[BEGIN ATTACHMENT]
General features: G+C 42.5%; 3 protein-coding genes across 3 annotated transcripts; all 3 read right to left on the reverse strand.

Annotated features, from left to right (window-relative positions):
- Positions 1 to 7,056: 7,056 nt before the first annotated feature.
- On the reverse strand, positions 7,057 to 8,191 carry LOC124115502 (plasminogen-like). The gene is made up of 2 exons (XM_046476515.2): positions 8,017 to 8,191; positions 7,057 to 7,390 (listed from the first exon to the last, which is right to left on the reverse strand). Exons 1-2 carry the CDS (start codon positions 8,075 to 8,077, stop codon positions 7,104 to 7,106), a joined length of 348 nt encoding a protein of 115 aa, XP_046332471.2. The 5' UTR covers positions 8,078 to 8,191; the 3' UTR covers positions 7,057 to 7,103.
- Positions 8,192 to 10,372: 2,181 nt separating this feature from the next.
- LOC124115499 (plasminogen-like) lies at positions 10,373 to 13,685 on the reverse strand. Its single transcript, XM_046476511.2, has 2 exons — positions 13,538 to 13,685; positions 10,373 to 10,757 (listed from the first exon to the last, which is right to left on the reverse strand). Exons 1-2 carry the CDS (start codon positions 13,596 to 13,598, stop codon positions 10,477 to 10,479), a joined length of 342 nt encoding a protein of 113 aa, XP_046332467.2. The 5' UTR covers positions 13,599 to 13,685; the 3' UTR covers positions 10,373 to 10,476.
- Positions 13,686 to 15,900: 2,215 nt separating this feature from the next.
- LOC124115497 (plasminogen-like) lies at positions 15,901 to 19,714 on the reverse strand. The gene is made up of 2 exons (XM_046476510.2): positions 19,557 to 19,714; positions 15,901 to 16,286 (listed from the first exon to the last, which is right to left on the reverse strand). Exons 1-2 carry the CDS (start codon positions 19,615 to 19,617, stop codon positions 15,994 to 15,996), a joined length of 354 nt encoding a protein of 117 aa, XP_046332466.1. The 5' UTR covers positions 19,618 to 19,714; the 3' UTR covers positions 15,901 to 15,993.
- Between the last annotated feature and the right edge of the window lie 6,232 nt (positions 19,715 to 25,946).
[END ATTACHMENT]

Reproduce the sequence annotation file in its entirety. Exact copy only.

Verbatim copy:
General features: G+C 42.5%; 3 protein-coding genes across 3 annotated transcripts; all 3 read right to left on the reverse strand.

Annotated features, from left to right (window-relative positions):
- Positions 1 to 7,056: 7,056 nt before the first annotated feature.
- On the reverse strand, positions 7,057 to 8,191 carry LOC124115502 (plasminogen-like). The gene is made up of 2 exons (XM_046476515.2): positions 8,017 to 8,191; positions 7,057 to 7,390 (listed from the first exon to the last, which is right to left on the reverse strand). Exons 1-2 carry the CDS (start codon positions 8,075 to 8,077, stop codon positions 7,104 to 7,106), a joined length of 348 nt encoding a protein of 115 aa, XP_046332471.2. The 5' UTR covers positions 8,078 to 8,191; the 3' UTR covers positions 7,057 to 7,103.
- Positions 8,192 to 10,372: 2,181 nt separating this feature from the next.
- LOC124115499 (plasminogen-like) lies at positions 10,373 to 13,685 on the reverse strand. Its single transcript, XM_046476511.2, has 2 exons — positions 13,538 to 13,685; positions 10,373 to 10,757 (listed from the first exon to the last, which is right to left on the reverse strand). Exons 1-2 carry the CDS (start codon positions 13,596 to 13,598, stop codon positions 10,477 to 10,479), a joined length of 342 nt encoding a protein of 113 aa, XP_046332467.2. The 5' UTR covers positions 13,599 to 13,685; the 3' UTR covers positions 10,373 to 10,476.
- Positions 13,686 to 15,900: 2,215 nt separating this feature from the next.
- LOC124115497 (plasminogen-like) lies at positions 15,901 to 19,714 on the reverse strand. The gene is made up of 2 exons (XM_046476510.2): positions 19,557 to 19,714; positions 15,901 to 16,286 (listed from the first exon to the last, which is right to left on the reverse strand). Exons 1-2 carry the CDS (start codon positions 19,615 to 19,617, stop codon positions 15,994 to 15,996), a joined length of 354 nt encoding a protein of 117 aa, XP_046332466.1. The 5' UTR covers positions 19,618 to 19,714; the 3' UTR covers positions 15,901 to 15,993.
- Between the last annotated feature and the right edge of the window lie 6,232 nt (positions 19,715 to 25,946).